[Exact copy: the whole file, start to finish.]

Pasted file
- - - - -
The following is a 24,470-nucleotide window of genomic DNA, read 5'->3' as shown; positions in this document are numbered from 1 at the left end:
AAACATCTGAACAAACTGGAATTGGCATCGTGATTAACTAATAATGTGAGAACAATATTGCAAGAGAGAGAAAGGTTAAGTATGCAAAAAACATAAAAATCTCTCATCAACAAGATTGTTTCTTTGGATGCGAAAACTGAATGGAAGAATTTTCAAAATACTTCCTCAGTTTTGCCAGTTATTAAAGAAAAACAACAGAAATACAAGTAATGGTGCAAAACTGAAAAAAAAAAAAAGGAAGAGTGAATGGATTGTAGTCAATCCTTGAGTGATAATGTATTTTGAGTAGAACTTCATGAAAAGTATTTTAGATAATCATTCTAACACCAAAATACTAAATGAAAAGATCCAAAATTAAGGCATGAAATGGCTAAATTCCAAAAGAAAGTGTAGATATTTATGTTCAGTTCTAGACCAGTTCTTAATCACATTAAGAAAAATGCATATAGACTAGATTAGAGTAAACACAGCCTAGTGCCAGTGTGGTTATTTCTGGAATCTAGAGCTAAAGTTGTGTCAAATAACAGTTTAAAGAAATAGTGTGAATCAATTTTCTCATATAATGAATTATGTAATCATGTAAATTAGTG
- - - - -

The following is a 24,470-nucleotide window of genomic DNA, read 5'->3' as shown; positions in this document are numbered from 1 at the left end:
AAACATCTGAACAAACTGGAATTGGCATCGTGATTAACTAATAATGTGAGAACAATATTGCAAGAGAGAGAAAGGTTAAGTATGCAAAAAACATAAAAATCTCTCATCAACAAGATTGTTTCTTTGGATGCGAAAACTGAATGGAAGAATTTTCAAAATACTTCCTCAGTTTTGCCAGTTATTAAAGAAAAACAACAGAAATACAAGTAATGGTGCAAAACTGAAAAAAAAAAAAAGGAAGAGTGAATGGATTGTAGTCAATCCTTGAGTGATAATGTATTTTGAGTAGAACTTCATGAAAAGTATTTTAGATAATCATTCTAACACCAAAATACTAAATGAAAAGATCCAAAATTAAGGCATGAAATGGCTAAATTCCAAAAGAAAGTGTAGATATTTATGTTCAGTTCTAGACCAGTTCTTAATCACATTAAGAAAAATGCATATAGACTAGATTAGAGTAAACACAGCCTAGTGCCAGTGTGGTTATTTCTGGAATCTAGAGCTAAAGTTGTGTCAAATAACAGTTTAAAGAAATAGTGTGAATCAATTTTCTCATATAATGAATTATGTAATCATGTAAATTAGTG